2. Masting synchrony in northern hardwood forests: super-producers govern population fruit production

      David M. Minor and Richard K. Kobe

      Version of Record online: 2 FEB 2017 | DOI: 10.1111/1365-2745.12729

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      Masting is a population-level phenomenon, and is typically studied at this level. However, when we apply individual tree observations of fruit production to this phenomenon, it reveals super-producers which produce fruit more consistently than the rest of the population. By reducing inter-annual variability in fruit production, but increasing synchrony and making large numbers of fruit, super-producers may be able to reap the benefits of masting while governing population fruit production over time.

    3. Stoichiometric N:P flexibility and mycorrhizal symbiosis favour plant resistance against drought

      Pierre Mariotte, Alberto Canarini and Feike A. Dijkstra

      Version of Record online: 2 FEB 2017 | DOI: 10.1111/1365-2745.12731

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      Using a stoichiometric approach in a field experiment, our study provides for the first time clear and novel understandings of the mechanisms involved in drought-resistance within the plant-mycorrhizae-soil system. Specifically, we demonstrate that higher stoichiometric N:P flexibility coupled with stronger mutualistic association with mycorrhizae allow subordinate species to better withstand drought perturbations compared to homeostatic and low mycorrhized dominant species.

    4. Invasive plants accelerate nitrogen cycling: evidence from experimental woody monocultures

      Insu Jo, Jason D. Fridley and Douglas A. Frank

      Version of Record online: 2 FEB 2017 | DOI: 10.1111/1365-2745.12732

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      Experimental evidence of how invaders alter ecosystem processes such as soil nitrogen (N) cycling is rare, particularly for woody invaders. Here, we present a 3-year monoculture study that examined above- and below-ground plant traits and soil properties to test how forest woody invaders alter soil N cycling. Our results suggest that invaders promote soil N cycling through greater litter input and faster soil N uptake than co-occurring native species, which may significantly impact the dynamics of a key limiting nutrient in forest ecosystems.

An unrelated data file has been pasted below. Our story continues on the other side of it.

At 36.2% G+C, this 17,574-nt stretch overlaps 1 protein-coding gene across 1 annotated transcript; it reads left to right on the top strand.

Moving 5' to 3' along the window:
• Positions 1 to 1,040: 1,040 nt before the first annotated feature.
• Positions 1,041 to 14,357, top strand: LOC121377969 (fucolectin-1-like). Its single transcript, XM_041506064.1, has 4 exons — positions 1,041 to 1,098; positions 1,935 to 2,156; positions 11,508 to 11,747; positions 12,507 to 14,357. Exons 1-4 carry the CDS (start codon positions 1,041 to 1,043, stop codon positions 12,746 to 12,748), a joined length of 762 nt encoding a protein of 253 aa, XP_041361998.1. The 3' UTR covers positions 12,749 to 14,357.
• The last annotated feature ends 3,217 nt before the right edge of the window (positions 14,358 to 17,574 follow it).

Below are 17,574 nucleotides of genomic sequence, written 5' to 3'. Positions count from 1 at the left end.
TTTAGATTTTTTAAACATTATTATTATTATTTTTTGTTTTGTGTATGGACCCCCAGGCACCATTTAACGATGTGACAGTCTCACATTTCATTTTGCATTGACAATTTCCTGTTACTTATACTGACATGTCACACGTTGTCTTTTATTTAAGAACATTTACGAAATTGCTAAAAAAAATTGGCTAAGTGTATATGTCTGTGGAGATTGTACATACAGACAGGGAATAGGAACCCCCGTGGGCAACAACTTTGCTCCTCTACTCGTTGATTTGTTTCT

5. Species interactions increase the temporal stability of community productivity in Pinus sylvestris–Fagus sylvatica mixtures across Europe

      Miren del Río, Hans Pretzsch, Ricardo Ruíz-Peinado, Evy Ampoorter, Peter Annighöfer, Ignacio Barbeito, Kamil Bielak, Gediminas Brazaitis, Lluís Coll, Lars Drössler, Marek Fabrika, David I. Forrester, Michael Heym, Václav Hurt, Viktor Kurylyak, Magnus Löf, Fabio Lombardi, Ekaterina Madrickiene, Bratislav Matović, Frits Mohren, Renzo Motta, Jan den Ouden, Maciej Pach, Quentin Ponette, Gerhard Schütze, Jerzy Skrzyszewski, Vit Sramek, Hubert Sterba, Dejan Stojanović, Miroslav Svoboda, Tzvetan M. Zlatanov and Andrés Bravo-Oviedo

      Version of Record online: 1 FEB 2017 | DOI: 10.1111/1365-2745.12727

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      Our findings confirm that species mixing can stabilize productivity at the community level but not at the population and tree levels. The different relationships between the mixing effect on the temporal stability and species asynchrony in mixed and monospecific stands suggests that temporal niche complementarity between species may be the main driver rather than differences in species’ intrinsic responses to environmental conditions.